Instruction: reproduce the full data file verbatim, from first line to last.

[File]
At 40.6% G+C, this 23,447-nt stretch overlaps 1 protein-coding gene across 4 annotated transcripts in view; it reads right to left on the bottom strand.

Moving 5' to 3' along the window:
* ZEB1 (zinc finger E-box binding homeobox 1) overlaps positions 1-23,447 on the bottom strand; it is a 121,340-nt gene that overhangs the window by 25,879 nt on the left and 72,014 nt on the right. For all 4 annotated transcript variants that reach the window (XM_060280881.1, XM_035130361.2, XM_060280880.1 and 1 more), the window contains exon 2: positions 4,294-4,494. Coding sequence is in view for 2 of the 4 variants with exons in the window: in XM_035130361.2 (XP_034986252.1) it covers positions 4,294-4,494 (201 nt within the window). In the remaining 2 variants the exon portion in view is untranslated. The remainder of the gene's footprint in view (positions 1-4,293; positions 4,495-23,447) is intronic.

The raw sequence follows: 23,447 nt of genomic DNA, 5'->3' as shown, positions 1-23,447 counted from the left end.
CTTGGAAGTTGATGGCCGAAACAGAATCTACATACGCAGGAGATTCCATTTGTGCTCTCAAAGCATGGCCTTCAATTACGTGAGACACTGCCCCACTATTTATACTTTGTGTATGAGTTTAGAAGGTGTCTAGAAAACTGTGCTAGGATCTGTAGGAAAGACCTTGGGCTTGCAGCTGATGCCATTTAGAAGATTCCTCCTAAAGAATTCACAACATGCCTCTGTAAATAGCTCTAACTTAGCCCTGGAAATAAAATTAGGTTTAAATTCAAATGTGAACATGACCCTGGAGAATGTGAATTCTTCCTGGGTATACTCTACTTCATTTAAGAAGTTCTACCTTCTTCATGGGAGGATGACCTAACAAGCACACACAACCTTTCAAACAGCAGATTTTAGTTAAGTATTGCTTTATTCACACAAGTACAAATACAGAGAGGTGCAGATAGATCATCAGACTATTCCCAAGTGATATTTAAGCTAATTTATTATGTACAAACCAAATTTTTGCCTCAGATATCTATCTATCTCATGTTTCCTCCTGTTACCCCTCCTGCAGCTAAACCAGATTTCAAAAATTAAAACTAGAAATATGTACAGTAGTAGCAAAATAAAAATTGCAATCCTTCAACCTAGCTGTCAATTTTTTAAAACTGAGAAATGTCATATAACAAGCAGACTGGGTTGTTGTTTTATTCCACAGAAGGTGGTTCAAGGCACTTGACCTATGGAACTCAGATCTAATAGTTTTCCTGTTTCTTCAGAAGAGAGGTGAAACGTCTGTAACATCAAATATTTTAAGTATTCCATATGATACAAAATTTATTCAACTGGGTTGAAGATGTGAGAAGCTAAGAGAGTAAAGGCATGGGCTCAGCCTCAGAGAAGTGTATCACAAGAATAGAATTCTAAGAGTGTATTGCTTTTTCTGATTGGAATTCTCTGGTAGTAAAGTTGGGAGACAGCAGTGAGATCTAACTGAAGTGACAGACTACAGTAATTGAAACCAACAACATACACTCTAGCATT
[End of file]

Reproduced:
At 40.6% G+C, this 23,447-nt stretch overlaps 1 protein-coding gene across 4 annotated transcripts in view; it reads right to left on the bottom strand.

Moving 5' to 3' along the window:
* ZEB1 (zinc finger E-box binding homeobox 1) overlaps positions 1-23,447 on the bottom strand; it is a 121,340-nt gene that overhangs the window by 25,879 nt on the left and 72,014 nt on the right. For all 4 annotated transcript variants that reach the window (XM_060280881.1, XM_035130361.2, XM_060280880.1 and 1 more), the window contains exon 2: positions 4,294-4,494. Coding sequence is in view for 2 of the 4 variants with exons in the window: in XM_035130361.2 (XP_034986252.1) it covers positions 4,294-4,494 (201 nt within the window). In the remaining 2 variants the exon portion in view is untranslated. The remainder of the gene's footprint in view (positions 1-4,293; positions 4,495-23,447) is intronic.

The raw sequence follows: 23,447 nt of genomic DNA, 5'->3' as shown, positions 1-23,447 counted from the left end.
CTTGGAAGTTGATGGCCGAAACAGAATCTACATACGCAGGAGATTCCATTTGTGCTCTCAAAGCATGGCCTTCAATTACGTGAGACACTGCCCCACTATTTATACTTTGTGTATGAGTTTAGAAGGTGTCTAGAAAACTGTGCTAGGATCTGTAGGAAAGACCTTGGGCTTGCAGCTGATGCCATTTAGAAGATTCCTCCTAAAGAATTCACAACATGCCTCTGTAAATAGCTCTAACTTAGCCCTGGAAATAAAATTAGGTTTAAATTCAAATGTGAACATGACCCTGGAGAATGTGAATTCTTCCTGGGTATACTCTACTTCATTTAAGAAGTTCTACCTTCTTCATGGGAGGATGACCTAACAAGCACACACAACCTTTCAAACAGCAGATTTTAGTTAAGTATTGCTTTATTCACACAAGTACAAATACAGAGAGGTGCAGATAGATCATCAGACTATTCCCAAGTGATATTTAAGCTAATTTATTATGTACAAACCAAATTTTTGCCTCAGATATCTATCTATCTCATGTTTCCTCCTGTTACCCCTCCTGCAGCTAAACCAGATTTCAAAAATTAAAACTAGAAATATGTACAGTAGTAGCAAAATAAAAATTGCAATCCTTCAACCTAGCTGTCAATTTTTTAAAACTGAGAAATGTCATATAACAAGCAGACTGGGTTGTTGTTTTATTCCACAGAAGGTGGTTCAAGGCACTTGACCTATGGAACTCAGATCTAATAGTTTTCCTGTTTCTTCAGAAGAGAGGTGAAACGTCTGTAACATCAAATATTTTAAGTATTCCATATGATACAAAATTTATTCAACTGGGTTGAAGATGTGAGAAGCTAAGAGAGTAAAGGCATGGGCTCAGCCTCAGAGAAGTGTATCACAAGAATAGAATTCTAAGAGTGTATTGCTTTTTCTGATTGGAATTCTCTGGTAGTAAAGTTGGGAGACAGCAGTGAGATCTAACTGAAGTGACAGACTACAGTAATTGAAACCAACAACATACACTCTAGCATT